World Facts

Poorest Countries In Africa

The Central African Republic, the Democratic Republic of the Congo, Burundi, and Liberia are the poorest countries in Africa.


Despite being rich in natural resources, the economies of some African countries are negatively impacted by high rates of corruption, lack of proper medical and education facilities, underdeveloped infrastructure, civil wars, political unrest and other such problems. Many of the poorest countries in Africa are also among the poorest countries in the world. Here we discuss some of these nations, their economies, and the factors impeding economic progress.

10. Madagascar - $1,554 per year

Madagascar, an island nation, and a biodiversity hotspot is located off the coast of southeast Africa. Though Madagascar has a rich diversity of unique flora and fauna, it is one of the poorest countries in Africa from an economic point of view. Approximately 69% of the population of the country lives below the poverty level threshold of $1 a day.

9. South Sudan - $1,503 per year

South Sudan is the poorest country in Africa with a per capita income of $1,503 per year. Having become an independent country only in 2011, Sudan is one of the world's youngest countries. As such, the country's economy is rather underdeveloped. It also has some of the world's least developed infrastructure.

8. Eritrea - $1,434 per year

Eritrea is a small country situated in the horn of Africa. Formed by the incorporation of several ancient kingdoms, Eritrea today is a diverse state with a number of recognized official language spoken by its 4.9 million people. However, the country ranks low on lists measuring things like economic and personal freedom. Although the country's economy has been gradually growing over recent years, it is still reeling from the damage caused by the Eritrean-Ethiopian War of the late 1990s and early 2000s. Today, its per capita GDP is 1,434 US dollars per year.

7. Mozambique - $1,266 per year

Mozambique is a southeast African country with a population of 24,692,144 as of 2014. The country is one of the poorest and least developed countries in the world. However, with financial aid from organizations like the World Bank and the International Monetary Fund, Mozambique has exhibited a positive growth trend.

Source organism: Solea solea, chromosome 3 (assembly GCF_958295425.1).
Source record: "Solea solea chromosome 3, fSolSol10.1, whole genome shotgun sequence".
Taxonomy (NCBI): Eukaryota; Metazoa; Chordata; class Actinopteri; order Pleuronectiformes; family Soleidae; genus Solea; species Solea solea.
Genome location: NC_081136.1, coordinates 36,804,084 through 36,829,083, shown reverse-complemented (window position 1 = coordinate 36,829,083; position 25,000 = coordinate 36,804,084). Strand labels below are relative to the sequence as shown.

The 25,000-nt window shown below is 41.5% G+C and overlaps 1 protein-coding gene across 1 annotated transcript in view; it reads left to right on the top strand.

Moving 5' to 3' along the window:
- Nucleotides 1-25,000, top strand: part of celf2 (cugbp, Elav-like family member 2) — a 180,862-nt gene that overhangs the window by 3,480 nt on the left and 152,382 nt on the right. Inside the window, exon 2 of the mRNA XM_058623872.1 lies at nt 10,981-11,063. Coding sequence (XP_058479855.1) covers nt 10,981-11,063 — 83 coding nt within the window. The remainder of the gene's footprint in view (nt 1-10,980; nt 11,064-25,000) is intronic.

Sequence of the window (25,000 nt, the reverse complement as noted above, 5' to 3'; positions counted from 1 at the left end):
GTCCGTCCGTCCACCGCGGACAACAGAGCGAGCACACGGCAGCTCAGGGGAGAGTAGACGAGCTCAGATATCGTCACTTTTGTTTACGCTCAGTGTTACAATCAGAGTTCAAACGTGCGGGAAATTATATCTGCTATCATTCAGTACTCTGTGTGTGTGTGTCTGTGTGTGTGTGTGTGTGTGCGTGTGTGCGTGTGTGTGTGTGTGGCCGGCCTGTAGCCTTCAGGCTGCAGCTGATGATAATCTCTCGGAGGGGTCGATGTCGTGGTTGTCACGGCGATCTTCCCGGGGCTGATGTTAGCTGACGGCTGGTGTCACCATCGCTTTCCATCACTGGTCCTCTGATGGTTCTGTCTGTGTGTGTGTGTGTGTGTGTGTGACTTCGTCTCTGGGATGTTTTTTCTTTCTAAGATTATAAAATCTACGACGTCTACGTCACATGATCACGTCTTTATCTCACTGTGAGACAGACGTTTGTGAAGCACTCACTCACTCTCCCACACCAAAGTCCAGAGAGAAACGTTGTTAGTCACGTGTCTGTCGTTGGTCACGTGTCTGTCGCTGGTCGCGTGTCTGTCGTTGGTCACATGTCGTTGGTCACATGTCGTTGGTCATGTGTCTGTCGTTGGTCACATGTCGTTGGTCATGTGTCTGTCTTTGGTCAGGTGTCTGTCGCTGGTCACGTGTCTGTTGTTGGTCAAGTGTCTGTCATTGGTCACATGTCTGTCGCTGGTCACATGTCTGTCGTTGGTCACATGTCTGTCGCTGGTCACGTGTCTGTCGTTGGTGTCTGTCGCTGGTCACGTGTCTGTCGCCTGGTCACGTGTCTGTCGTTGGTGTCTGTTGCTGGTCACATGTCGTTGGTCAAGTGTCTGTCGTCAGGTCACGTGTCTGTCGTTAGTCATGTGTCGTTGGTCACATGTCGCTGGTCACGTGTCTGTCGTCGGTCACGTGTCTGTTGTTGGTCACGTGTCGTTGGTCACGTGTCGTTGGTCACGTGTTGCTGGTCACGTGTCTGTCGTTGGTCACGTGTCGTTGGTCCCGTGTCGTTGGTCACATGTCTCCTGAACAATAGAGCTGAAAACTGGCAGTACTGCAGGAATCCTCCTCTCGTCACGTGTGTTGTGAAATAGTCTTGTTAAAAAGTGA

The minimum legal salary in Mozambique is around $60 USD per month. The country faces the problems of chronic child malnutrition, poor literacy rates, improper access to health facilities, and more

What is the Poorest Country in Africa?

The Central African Republic, the Democratic Republic of the Congo, Burundi, and Liberia are the poorest countries in Africa. In the Central African Republic, the per capita income is only $681 per year.

6. Malawi - $1,172 per year

Malawi is southeast Africa’s landlocked country that covers an area of 118,000 square km and has a population of 16,777,547. Malawi is among the world's least developed nations. Agriculture contributes to over 90% of the export revenues of the country. Previously, Malawi was heavily dependent on the World Bank and the International Monetary Fund for financial aid.

The high rates of corruption prevalent in the country soon discouraged the international agencies from providing monetary help to the country. High rates of HIV/AIDS, poor literacy rates, poor health and hygiene, corruption, landlocked geography, etc., are some of the factors responsible for the country low per capita income levels.

5. Niger - $1,153 per year

Niger is a west African landlocked nation with a population of 17,138,707. Over 80% of the country’s land area is covered by the Sahara Desert. The non-desert sections of the country are threatened by frequent periods of drought and also increasing desertification.

Niger’s economy is mainly based on subsistence with some export of raw materials like uranium ore and a few agricultural commodities. Niger is one of the poorest countries in Africa. High fertility rates, poor health infrastructure, lack of education, landlocked status, desert terrain and overpopulation are only a few problems that result in the poor economic status of Niger.